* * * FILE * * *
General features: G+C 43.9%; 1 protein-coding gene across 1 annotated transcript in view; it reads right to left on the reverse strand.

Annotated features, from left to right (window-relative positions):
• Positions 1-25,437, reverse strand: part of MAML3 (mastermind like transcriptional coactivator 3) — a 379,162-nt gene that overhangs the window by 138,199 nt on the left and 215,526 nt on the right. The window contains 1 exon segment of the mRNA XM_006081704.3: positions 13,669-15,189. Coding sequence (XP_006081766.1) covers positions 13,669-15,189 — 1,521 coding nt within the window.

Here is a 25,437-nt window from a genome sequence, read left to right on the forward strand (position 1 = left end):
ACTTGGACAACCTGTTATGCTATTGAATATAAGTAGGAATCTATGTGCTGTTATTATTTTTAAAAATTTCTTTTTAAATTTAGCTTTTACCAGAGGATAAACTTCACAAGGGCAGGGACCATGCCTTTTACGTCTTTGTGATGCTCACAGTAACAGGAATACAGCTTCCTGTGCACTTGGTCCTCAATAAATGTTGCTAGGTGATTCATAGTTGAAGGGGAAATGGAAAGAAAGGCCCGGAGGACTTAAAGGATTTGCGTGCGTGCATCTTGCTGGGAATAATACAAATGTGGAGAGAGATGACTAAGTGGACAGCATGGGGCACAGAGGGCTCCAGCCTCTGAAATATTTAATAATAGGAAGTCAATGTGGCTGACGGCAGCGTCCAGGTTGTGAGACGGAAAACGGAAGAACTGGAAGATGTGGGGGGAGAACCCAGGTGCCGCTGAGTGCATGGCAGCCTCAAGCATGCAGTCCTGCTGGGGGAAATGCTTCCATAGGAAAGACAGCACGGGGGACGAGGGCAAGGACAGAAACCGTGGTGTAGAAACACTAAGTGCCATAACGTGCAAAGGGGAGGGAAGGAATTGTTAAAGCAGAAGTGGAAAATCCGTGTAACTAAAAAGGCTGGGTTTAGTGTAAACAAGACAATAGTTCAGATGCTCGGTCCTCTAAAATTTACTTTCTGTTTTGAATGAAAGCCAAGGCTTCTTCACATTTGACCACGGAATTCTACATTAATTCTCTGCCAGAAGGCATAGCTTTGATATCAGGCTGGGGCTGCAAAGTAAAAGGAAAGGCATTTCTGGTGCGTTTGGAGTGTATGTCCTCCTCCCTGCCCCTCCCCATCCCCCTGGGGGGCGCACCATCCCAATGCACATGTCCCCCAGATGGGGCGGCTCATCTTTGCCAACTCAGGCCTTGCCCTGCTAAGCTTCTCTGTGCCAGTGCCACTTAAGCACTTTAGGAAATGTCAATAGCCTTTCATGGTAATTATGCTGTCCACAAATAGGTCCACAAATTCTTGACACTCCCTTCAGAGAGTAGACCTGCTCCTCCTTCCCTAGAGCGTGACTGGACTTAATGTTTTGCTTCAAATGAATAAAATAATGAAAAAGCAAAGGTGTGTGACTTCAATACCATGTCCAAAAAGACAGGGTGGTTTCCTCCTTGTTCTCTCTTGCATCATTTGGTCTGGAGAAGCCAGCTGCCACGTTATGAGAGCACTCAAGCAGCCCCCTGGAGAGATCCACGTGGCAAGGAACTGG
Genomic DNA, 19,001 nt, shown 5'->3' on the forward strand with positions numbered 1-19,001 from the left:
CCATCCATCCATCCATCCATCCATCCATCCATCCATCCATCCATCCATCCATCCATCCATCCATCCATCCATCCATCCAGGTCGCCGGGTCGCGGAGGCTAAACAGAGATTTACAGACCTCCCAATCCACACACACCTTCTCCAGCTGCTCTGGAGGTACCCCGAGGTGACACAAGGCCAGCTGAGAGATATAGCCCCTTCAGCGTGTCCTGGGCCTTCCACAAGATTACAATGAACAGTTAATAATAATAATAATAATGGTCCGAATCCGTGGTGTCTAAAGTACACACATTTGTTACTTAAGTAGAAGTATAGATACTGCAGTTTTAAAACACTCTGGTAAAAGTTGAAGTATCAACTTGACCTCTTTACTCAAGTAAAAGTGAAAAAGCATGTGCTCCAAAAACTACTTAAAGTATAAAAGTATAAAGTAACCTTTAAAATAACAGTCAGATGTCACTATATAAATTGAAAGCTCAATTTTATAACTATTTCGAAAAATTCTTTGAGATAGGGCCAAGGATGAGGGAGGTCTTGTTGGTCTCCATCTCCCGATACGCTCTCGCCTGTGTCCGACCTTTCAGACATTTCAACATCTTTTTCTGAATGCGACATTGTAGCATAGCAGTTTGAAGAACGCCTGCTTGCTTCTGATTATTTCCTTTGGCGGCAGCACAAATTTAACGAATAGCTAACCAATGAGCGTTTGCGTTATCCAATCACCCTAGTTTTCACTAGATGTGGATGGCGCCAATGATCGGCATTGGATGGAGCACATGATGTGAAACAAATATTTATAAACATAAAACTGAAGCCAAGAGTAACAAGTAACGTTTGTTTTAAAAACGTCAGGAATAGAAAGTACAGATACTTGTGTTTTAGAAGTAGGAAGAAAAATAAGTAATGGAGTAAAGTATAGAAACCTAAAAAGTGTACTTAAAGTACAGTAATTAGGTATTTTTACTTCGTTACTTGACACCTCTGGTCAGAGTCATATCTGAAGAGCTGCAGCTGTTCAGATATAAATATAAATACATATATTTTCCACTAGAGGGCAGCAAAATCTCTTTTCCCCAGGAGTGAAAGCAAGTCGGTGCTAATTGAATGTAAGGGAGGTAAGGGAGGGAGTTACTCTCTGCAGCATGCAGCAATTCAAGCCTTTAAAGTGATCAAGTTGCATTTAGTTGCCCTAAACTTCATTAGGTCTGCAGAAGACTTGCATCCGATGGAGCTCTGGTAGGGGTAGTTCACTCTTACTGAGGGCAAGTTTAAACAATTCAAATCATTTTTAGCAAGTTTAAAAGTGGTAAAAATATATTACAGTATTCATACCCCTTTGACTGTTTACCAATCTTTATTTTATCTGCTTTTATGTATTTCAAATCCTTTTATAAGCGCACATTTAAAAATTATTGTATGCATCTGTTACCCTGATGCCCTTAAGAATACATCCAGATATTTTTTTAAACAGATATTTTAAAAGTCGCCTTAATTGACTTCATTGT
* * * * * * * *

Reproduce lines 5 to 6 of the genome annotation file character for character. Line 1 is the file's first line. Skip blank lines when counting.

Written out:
ACTTGGACAACCTGTTATGCTATTGAATATAAGTAGGAATCTATGTGCTGTTATTATTTTTAAAAATTTCTTTTTAAATTTAGCTTTTACCAGAGGATAAACTTCACAAGGGCAGGGACCATGCCTTTTACGTCTTTGTGATGCTCACAGTAACAGGAATACAGCTTCCTGTGCACTTGGTCCTCAATAAATGTTGCTAGGTGATTCATAGTTGAAGGGGAAATGGAAAGAAAGGCCCGGAGGACTTAAAGGATTTGCGTGCGTGCATCTTGCTGGGAATAATACAAATGTGGAGAGAGATGACTAAGTGGACAGCATGGGGCACAGAGGGCTCCAGCCTCTGAAATATTTAATAATAGGAAGTCAATGTGGCTGACGGCAGCGTCCAGGTTGTGAGACGGAAAACGGAAGAACTGGAAGATGTGGGGGGAGAACCCAGGTGCCGCTGAGTGCATGGCAGCCTCAAGCATGCAGTCCTGCTGGGGGAAATGCTTCCATAGGAAAGACAGCACGGGGGACGAGGGCAAGGACAGAAACCGTGGTGTAGAAACACTAAGTGCCATAACGTGCAAAGGGGAGGGAAGGAATTGTTAAAGCAGAAGTGGAAAATCCGTGTAACTAAAAAGGCTGGGTTTAGTGTAAACAAGACAATAGTTCAGATGCTCGGTCCTCTAAAATTTACTTTCTGTTTTGAATGAAAGCCAAGGCTTCTTCACATTTGACCACGGAATTCTACATTAATTCTCTGCCAGAAGGCATAGCTTTGATATCAGGCTGGGGCTGCAAAGTAAAAGGAAAGGCATTTCTGGTGCGTTTGGAGTGTATGTCCTCCTCCCTGCCCCTCCCCATCCCCCTGGGGGGCGCACCATCCCAATGCACATGTCCCCCAGATGGGGCGGCTCATCTTTGCCAACTCAGGCCTTGCCCTGCTAAGCTTCTCTGTGCCAGTGCCACTTAAGCACTTTAGGAAATGTCAATAGCCTTTCATGGTAATTATGCTGTCCACAAATAGGTCCACAAATTCTTGACACTCCCTTCAGAGAGTAGACCTGCTCCTCCTTCCCTAGAGCGTGACTGGACTTAATGTTTTGCTTCAAATGAATAAAATAATGAAAAAGCAAAGGTGTGTGACTTCAATACCATGTCCAAAAAGACAGGGTGGTTTCCTCCTTGTTCTCTCTTGCATCATTTGGTCTGGAGAAGCCAGCTGCCACGTTATGAGAGCACTCAAGCAGCCCCCTGGAGAGATCCACGTGGCAAGGAACTGG
Genomic DNA, 19,001 nt, shown 5'->3' on the forward strand with positions numbered 1-19,001 from the left: